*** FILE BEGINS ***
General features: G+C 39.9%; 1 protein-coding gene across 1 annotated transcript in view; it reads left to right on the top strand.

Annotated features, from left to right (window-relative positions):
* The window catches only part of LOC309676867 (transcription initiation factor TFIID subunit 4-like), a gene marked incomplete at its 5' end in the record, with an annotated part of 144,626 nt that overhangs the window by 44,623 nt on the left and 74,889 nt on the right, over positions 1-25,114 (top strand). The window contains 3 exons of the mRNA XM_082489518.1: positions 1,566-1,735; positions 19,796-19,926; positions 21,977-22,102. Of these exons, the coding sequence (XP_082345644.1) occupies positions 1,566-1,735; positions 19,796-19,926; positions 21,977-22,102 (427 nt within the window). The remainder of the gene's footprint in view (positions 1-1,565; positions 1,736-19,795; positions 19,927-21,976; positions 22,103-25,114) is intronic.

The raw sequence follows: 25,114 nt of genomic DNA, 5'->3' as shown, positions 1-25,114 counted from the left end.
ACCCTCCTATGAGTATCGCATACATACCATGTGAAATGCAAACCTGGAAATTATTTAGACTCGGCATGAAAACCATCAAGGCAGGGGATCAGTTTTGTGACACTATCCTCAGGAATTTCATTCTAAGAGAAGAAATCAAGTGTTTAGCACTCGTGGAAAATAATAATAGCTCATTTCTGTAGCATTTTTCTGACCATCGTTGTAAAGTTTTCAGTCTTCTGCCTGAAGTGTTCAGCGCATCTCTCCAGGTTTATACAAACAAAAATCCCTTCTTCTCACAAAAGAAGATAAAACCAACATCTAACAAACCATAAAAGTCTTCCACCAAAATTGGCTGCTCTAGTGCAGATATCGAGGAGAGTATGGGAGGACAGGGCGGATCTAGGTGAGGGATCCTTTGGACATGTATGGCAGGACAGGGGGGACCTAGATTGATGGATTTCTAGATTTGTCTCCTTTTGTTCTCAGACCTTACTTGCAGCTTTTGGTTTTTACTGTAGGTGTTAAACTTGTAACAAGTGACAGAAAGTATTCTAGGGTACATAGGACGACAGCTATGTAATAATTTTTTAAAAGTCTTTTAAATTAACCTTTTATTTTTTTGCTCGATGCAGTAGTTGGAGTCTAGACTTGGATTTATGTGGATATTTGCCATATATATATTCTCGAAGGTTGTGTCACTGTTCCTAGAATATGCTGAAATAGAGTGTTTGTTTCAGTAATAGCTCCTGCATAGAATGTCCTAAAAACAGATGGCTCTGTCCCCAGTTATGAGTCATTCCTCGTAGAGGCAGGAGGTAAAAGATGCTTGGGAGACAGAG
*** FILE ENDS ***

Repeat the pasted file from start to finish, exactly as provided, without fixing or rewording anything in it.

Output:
General features: G+C 39.9%; 1 protein-coding gene across 1 annotated transcript in view; it reads left to right on the top strand.

Annotated features, from left to right (window-relative positions):
* The window catches only part of LOC309676867 (transcription initiation factor TFIID subunit 4-like), a gene marked incomplete at its 5' end in the record, with an annotated part of 144,626 nt that overhangs the window by 44,623 nt on the left and 74,889 nt on the right, over positions 1-25,114 (top strand). The window contains 3 exons of the mRNA XM_082489518.1: positions 1,566-1,735; positions 19,796-19,926; positions 21,977-22,102. Of these exons, the coding sequence (XP_082345644.1) occupies positions 1,566-1,735; positions 19,796-19,926; positions 21,977-22,102 (427 nt within the window). The remainder of the gene's footprint in view (positions 1-1,565; positions 1,736-19,795; positions 19,927-21,976; positions 22,103-25,114) is intronic.

The raw sequence follows: 25,114 nt of genomic DNA, 5'->3' as shown, positions 1-25,114 counted from the left end.
ACCCTCCTATGAGTATCGCATACATACCATGTGAAATGCAAACCTGGAAATTATTTAGACTCGGCATGAAAACCATCAAGGCAGGGGATCAGTTTTGTGACACTATCCTCAGGAATTTCATTCTAAGAGAAGAAATCAAGTGTTTAGCACTCGTGGAAAATAATAATAGCTCATTTCTGTAGCATTTTTCTGACCATCGTTGTAAAGTTTTCAGTCTTCTGCCTGAAGTGTTCAGCGCATCTCTCCAGGTTTATACAAACAAAAATCCCTTCTTCTCACAAAAGAAGATAAAACCAACATCTAACAAACCATAAAAGTCTTCCACCAAAATTGGCTGCTCTAGTGCAGATATCGAGGAGAGTATGGGAGGACAGGGCGGATCTAGGTGAGGGATCCTTTGGACATGTATGGCAGGACAGGGGGGACCTAGATTGATGGATTTCTAGATTTGTCTCCTTTTGTTCTCAGACCTTACTTGCAGCTTTTGGTTTTTACTGTAGGTGTTAAACTTGTAACAAGTGACAGAAAGTATTCTAGGGTACATAGGACGACAGCTATGTAATAATTTTTTAAAAGTCTTTTAAATTAACCTTTTATTTTTTTGCTCGATGCAGTAGTTGGAGTCTAGACTTGGATTTATGTGGATATTTGCCATATATATATTCTCGAAGGTTGTGTCACTGTTCCTAGAATATGCTGAAATAGAGTGTTTGTTTCAGTAATAGCTCCTGCATAGAATGTCCTAAAAACAGATGGCTCTGTCCCCAGTTATGAGTCATTCCTCGTAGAGGCAGGAGGTAAAAGATGCTTGGGAGACAGAG